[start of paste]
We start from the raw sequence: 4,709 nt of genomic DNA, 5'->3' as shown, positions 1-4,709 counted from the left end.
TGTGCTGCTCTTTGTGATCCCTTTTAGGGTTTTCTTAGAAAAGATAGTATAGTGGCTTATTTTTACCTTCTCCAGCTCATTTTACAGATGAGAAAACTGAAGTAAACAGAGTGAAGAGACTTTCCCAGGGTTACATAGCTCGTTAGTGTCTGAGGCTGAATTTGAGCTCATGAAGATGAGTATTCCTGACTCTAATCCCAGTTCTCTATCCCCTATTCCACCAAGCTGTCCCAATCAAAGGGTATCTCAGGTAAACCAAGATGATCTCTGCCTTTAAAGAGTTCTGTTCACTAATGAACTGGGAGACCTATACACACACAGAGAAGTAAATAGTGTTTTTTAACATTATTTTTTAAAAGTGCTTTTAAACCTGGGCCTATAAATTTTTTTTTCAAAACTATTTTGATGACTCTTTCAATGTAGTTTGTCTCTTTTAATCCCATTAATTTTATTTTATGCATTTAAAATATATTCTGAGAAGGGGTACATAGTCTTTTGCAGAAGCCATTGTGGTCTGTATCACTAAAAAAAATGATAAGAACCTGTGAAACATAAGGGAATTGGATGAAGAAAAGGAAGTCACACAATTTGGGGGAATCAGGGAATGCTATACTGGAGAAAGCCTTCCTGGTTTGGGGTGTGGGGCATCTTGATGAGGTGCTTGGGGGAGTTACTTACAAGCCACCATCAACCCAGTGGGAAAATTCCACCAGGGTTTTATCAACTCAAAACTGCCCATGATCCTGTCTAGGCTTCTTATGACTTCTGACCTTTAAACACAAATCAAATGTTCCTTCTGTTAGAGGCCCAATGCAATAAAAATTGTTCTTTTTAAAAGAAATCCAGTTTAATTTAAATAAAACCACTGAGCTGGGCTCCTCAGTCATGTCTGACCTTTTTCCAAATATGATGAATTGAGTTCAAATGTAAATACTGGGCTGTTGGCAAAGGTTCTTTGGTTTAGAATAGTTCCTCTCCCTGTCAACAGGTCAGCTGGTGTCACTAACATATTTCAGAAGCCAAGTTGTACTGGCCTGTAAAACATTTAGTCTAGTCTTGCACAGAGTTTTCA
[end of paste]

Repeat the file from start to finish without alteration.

We start from the raw sequence: 4,709 nt of genomic DNA, 5'->3' as shown, positions 1-4,709 counted from the left end.
TGTGCTGCTCTTTGTGATCCCTTTTAGGGTTTTCTTAGAAAAGATAGTATAGTGGCTTATTTTTACCTTCTCCAGCTCATTTTACAGATGAGAAAACTGAAGTAAACAGAGTGAAGAGACTTTCCCAGGGTTACATAGCTCGTTAGTGTCTGAGGCTGAATTTGAGCTCATGAAGATGAGTATTCCTGACTCTAATCCCAGTTCTCTATCCCCTATTCCACCAAGCTGTCCCAATCAAAGGGTATCTCAGGTAAACCAAGATGATCTCTGCCTTTAAAGAGTTCTGTTCACTAATGAACTGGGAGACCTATACACACACAGAGAAGTAAATAGTGTTTTTTAACATTATTTTTTAAAAGTGCTTTTAAACCTGGGCCTATAAATTTTTTTTTCAAAACTATTTTGATGACTCTTTCAATGTAGTTTGTCTCTTTTAATCCCATTAATTTTATTTTATGCATTTAAAATATATTCTGAGAAGGGGTACATAGTCTTTTGCAGAAGCCATTGTGGTCTGTATCACTAAAAAAAATGATAAGAACCTGTGAAACATAAGGGAATTGGATGAAGAAAAGGAAGTCACACAATTTGGGGGAATCAGGGAATGCTATACTGGAGAAAGCCTTCCTGGTTTGGGGTGTGGGGCATCTTGATGAGGTGCTTGGGGGAGTTACTTACAAGCCACCATCAACCCAGTGGGAAAATTCCACCAGGGTTTTATCAACTCAAAACTGCCCATGATCCTGTCTAGGCTTCTTATGACTTCTGACCTTTAAACACAAATCAAATGTTCCTTCTGTTAGAGGCCCAATGCAATAAAAATTGTTCTTTTTAAAAGAAATCCAGTTTAATTTAAATAAAACCACTGAGCTGGGCTCCTCAGTCATGTCTGACCTTTTTCCAAATATGATGAATTGAGTTCAAATGTAAATACTGGGCTGTTGGCAAAGGTTCTTTGGTTTAGAATAGTTCCTCTCCCTGTCAACAGGTCAGCTGGTGTCACTAACATATTTCAGAAGCCAAGTTGTACTGGCCTGTAAAACATTTAGTCTAGTCTTGCACAGAGTTTTCA